A diverse collection of works of art, poetry, movies, and other creative works will be sent to the moon as part of the Lunar Codex, a remarkable effort started by semiretired physicist Samuel Peralta. This ambitious endeavor is in collaboration with NASA’s Artemis missions.
The project aims to showcase the creations of 30,000 talented individuals from 157 countries, preserved in four “time capsules”. Lunar Codex will be a remarkable achievement as it represents the first significant collection of contemporary arts on the moon in over half a century.
The Lunar Codex comprises capsules that store digital versions of the works on memory cards, utilizing NanoFiche, a nickel-based film technology that can retain vast amounts of analog information in a minuscule format.
The works cover a plethora of space-themed works, including pieces like Alex Colville’s New Moon, Sean William Randall’s The Dreaming Moon, and Doreen Foster’s Moon Dance. The collection highlights the contributions of female artists, featuring works such as Ukrainian printmaker Olesya Dzhurayeva’s linocuts and Ayana Ross’s award-winning painting New American Gothic.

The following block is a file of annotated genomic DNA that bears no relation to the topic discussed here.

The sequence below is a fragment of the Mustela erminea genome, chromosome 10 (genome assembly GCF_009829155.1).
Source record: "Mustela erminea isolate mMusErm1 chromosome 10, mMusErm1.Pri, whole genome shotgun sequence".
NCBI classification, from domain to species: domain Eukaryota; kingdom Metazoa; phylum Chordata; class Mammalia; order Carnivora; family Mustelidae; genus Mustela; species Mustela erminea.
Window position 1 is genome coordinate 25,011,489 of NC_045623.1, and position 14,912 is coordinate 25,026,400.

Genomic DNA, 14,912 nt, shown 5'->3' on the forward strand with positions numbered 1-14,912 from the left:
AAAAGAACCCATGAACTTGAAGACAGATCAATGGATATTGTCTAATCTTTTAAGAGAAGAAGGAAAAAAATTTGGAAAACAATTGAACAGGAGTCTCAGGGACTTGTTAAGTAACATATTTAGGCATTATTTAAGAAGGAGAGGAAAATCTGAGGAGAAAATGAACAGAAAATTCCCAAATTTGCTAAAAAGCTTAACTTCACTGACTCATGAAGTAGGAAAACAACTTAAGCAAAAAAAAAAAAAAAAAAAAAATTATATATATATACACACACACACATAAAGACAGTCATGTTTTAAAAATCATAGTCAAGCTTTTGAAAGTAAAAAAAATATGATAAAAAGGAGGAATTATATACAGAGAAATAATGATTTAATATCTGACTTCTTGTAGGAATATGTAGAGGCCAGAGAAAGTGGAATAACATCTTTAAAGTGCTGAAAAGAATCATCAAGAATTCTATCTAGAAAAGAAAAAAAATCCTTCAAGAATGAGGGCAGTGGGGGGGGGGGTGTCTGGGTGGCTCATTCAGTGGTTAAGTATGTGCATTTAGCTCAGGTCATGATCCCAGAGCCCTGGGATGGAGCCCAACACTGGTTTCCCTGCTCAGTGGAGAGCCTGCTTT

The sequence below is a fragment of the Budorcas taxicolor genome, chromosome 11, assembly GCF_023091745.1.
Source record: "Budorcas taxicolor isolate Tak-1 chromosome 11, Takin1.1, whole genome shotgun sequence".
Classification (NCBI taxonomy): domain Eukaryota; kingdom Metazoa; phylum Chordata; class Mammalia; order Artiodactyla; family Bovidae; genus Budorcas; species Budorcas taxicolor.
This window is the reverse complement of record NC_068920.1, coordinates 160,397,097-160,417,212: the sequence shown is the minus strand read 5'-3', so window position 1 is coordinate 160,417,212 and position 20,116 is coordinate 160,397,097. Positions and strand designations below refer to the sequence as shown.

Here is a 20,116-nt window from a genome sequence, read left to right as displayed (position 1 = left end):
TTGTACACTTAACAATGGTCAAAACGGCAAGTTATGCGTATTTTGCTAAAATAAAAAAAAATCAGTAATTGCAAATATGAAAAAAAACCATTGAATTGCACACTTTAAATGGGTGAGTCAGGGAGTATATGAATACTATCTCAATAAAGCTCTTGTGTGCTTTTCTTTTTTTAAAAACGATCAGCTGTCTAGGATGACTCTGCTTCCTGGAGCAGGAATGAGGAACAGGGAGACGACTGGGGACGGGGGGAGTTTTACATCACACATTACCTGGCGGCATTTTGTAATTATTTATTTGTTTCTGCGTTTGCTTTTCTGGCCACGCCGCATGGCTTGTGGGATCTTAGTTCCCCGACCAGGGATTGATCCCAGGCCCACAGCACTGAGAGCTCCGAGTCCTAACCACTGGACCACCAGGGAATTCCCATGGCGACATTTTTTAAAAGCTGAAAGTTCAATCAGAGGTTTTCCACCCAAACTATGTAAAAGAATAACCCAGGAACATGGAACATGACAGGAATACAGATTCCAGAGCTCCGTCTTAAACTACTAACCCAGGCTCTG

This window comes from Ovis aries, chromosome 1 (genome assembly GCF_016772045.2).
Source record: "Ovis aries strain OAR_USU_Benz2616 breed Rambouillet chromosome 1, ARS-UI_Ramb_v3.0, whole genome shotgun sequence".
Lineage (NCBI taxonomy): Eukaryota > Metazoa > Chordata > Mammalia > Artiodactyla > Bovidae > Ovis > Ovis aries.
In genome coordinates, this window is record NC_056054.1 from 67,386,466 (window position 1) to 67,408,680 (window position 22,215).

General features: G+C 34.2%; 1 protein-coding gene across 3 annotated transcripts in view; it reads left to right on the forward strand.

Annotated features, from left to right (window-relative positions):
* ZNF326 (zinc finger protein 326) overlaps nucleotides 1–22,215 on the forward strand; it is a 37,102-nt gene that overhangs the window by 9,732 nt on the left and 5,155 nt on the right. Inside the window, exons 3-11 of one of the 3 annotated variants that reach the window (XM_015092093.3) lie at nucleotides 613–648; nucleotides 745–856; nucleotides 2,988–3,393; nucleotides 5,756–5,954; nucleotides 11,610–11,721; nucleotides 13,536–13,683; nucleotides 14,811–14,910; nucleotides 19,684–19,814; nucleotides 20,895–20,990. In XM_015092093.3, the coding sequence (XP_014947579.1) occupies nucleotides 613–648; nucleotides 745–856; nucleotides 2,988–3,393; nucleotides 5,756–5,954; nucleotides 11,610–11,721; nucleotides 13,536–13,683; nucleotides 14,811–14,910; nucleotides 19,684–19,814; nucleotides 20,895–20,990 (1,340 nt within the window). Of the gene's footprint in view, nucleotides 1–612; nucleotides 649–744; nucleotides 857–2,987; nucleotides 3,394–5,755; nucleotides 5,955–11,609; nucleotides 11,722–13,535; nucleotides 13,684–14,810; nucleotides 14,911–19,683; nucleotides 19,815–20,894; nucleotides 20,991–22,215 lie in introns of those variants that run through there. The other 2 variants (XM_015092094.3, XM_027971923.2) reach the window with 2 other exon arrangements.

The Lunar Codex is part of a broader effort to send permanent archives of human expression into space. Before the project, only a few pieces of art had made their way to the moon. The Moon Museum, featuring works by renowned artists like Andy Warhol and Robert Rauschenberg, was sent in 1969, while in 1971, an aluminum sculpture by Belgian artist Paul van Hoeydonck was included as part of the Apollo 15 mission.
What is next? Arch Mission Foundation have future plans to send archives to Mars’ orbit and surface in the coming years.
Featured Image: A NanoFiche being used in the Lunar Codex project. The little squares are digitized versions of art. Source: BBC UK